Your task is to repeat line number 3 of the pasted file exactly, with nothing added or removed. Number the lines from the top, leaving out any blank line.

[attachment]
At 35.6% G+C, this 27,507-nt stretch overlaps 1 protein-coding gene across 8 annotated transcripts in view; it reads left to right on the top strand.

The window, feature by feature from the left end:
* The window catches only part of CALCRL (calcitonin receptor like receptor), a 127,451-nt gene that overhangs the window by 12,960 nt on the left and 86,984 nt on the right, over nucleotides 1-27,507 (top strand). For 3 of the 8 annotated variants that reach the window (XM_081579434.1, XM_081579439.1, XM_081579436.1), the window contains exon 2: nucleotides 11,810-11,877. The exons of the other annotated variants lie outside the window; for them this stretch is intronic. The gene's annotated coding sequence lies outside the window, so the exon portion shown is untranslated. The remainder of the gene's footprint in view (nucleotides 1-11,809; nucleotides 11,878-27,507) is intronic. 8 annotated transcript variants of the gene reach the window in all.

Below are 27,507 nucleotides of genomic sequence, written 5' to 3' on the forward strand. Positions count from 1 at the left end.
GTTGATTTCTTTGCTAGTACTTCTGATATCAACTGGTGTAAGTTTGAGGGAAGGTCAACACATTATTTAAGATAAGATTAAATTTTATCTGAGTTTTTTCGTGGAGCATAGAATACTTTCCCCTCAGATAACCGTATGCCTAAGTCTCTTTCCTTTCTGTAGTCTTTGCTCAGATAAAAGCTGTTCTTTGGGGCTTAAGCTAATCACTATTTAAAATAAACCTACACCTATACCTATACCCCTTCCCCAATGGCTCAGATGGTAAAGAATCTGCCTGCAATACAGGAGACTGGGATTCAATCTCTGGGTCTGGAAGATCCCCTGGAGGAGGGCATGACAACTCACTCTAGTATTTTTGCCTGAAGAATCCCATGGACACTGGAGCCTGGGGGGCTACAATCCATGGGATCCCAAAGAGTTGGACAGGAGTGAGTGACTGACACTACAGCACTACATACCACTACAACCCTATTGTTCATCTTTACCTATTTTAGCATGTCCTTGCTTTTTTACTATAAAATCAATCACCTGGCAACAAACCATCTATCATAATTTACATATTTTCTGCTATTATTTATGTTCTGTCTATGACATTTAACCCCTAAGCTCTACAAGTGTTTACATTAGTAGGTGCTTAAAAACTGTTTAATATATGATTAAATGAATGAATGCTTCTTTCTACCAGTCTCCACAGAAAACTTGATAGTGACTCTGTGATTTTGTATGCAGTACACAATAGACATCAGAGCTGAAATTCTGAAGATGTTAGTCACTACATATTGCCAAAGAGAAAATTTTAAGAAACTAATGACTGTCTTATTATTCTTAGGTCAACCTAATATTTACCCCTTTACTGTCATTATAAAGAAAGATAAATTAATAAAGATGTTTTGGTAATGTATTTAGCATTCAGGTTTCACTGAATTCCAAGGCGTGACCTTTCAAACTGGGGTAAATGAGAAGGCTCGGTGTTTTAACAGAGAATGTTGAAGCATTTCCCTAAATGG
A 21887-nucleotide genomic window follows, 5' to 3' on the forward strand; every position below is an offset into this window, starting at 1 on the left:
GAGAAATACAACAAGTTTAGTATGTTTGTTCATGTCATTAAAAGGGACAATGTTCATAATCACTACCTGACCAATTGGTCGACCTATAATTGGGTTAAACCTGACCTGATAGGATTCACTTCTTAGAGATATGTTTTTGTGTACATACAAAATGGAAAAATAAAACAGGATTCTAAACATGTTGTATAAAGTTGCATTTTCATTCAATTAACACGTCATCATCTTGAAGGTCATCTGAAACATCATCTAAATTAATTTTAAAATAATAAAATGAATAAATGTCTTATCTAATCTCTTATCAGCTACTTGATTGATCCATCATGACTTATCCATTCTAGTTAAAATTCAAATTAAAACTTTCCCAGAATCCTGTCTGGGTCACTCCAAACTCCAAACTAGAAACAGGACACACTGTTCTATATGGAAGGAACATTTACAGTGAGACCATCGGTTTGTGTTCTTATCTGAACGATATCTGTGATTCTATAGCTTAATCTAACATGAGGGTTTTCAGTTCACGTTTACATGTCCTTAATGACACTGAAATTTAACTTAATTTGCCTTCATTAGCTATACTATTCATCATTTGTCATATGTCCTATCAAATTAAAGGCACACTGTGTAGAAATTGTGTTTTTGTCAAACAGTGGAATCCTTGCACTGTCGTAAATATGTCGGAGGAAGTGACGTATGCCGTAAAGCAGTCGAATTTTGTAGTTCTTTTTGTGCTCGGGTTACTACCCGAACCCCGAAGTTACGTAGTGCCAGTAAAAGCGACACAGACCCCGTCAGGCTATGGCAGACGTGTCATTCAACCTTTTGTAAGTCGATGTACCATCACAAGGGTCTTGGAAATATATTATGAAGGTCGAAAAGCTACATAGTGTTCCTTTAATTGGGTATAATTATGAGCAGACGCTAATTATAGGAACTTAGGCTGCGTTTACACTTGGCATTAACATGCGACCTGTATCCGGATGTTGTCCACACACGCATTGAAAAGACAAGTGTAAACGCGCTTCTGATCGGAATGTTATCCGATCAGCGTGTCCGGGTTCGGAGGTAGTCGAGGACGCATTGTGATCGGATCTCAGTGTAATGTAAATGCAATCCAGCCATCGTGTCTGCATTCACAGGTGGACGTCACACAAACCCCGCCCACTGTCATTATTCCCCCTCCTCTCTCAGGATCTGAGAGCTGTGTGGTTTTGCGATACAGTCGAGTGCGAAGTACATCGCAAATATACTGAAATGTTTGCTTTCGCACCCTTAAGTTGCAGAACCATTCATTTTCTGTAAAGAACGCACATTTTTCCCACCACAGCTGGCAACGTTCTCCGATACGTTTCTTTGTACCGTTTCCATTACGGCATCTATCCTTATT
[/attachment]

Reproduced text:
* The window catches only part of CALCRL (calcitonin receptor like receptor), a 127,451-nt gene that overhangs the window by 12,960 nt on the left and 86,984 nt on the right, over nucleotides 1-27,507 (top strand). For 3 of the 8 annotated variants that reach the window (XM_081579434.1, XM_081579439.1, XM_081579436.1), the window contains exon 2: nucleotides 11,810-11,877. The exons of the other annotated variants lie outside the window; for them this stretch is intronic. The gene's annotated coding sequence lies outside the window, so the exon portion shown is untranslated. The remainder of the gene's footprint in view (nucleotides 1-11,809; nucleotides 11,878-27,507) is intronic. 8 annotated transcript variants of the gene reach the window in all.